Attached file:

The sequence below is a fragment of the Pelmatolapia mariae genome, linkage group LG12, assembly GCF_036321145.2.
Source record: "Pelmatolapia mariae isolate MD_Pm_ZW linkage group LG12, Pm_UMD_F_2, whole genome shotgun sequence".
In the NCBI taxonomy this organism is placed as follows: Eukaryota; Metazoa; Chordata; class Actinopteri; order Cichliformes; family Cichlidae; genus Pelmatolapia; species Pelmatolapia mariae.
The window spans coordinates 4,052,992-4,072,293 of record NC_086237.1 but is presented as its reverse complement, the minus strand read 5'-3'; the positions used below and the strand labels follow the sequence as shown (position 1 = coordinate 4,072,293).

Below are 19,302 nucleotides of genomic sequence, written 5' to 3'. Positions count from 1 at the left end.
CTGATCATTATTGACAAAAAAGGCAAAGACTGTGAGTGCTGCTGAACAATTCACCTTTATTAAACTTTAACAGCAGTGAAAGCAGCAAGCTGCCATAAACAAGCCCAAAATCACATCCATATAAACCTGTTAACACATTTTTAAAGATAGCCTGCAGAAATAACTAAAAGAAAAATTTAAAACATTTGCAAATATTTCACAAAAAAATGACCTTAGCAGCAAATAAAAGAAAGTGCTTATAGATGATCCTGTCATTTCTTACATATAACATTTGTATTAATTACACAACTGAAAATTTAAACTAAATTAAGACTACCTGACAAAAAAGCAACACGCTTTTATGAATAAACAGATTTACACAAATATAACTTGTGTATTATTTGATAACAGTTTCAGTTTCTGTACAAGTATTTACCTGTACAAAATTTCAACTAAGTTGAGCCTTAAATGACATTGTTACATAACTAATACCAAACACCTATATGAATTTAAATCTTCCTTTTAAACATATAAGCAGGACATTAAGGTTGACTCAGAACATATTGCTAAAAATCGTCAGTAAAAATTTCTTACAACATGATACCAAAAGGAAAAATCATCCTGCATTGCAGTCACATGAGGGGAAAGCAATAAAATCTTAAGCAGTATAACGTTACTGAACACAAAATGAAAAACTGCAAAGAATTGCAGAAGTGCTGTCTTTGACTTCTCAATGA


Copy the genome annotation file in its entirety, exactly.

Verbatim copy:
The sequence below is a fragment of the Pelmatolapia mariae genome, linkage group LG12, assembly GCF_036321145.2.
Source record: "Pelmatolapia mariae isolate MD_Pm_ZW linkage group LG12, Pm_UMD_F_2, whole genome shotgun sequence".
In the NCBI taxonomy this organism is placed as follows: Eukaryota; Metazoa; Chordata; class Actinopteri; order Cichliformes; family Cichlidae; genus Pelmatolapia; species Pelmatolapia mariae.
The window spans coordinates 4,052,992-4,072,293 of record NC_086237.1 but is presented as its reverse complement, the minus strand read 5'-3'; the positions used below and the strand labels follow the sequence as shown (position 1 = coordinate 4,072,293).

Below are 19,302 nucleotides of genomic sequence, written 5' to 3'. Positions count from 1 at the left end.
CTGATCATTATTGACAAAAAAGGCAAAGACTGTGAGTGCTGCTGAACAATTCACCTTTATTAAACTTTAACAGCAGTGAAAGCAGCAAGCTGCCATAAACAAGCCCAAAATCACATCCATATAAACCTGTTAACACATTTTTAAAGATAGCCTGCAGAAATAACTAAAAGAAAAATTTAAAACATTTGCAAATATTTCACAAAAAAATGACCTTAGCAGCAAATAAAAGAAAGTGCTTATAGATGATCCTGTCATTTCTTACATATAACATTTGTATTAATTACACAACTGAAAATTTAAACTAAATTAAGACTACCTGACAAAAAAGCAACACGCTTTTATGAATAAACAGATTTACACAAATATAACTTGTGTATTATTTGATAACAGTTTCAGTTTCTGTACAAGTATTTACCTGTACAAAATTTCAACTAAGTTGAGCCTTAAATGACATTGTTACATAACTAATACCAAACACCTATATGAATTTAAATCTTCCTTTTAAACATATAAGCAGGACATTAAGGTTGACTCAGAACATATTGCTAAAAATCGTCAGTAAAAATTTCTTACAACATGATACCAAAAGGAAAAATCATCCTGCATTGCAGTCACATGAGGGGAAAGCAATAAAATCTTAAGCAGTATAACGTTACTGAACACAAAATGAAAAACTGCAAAGAATTGCAGAAGTGCTGTCTTTGACTTCTCAATGA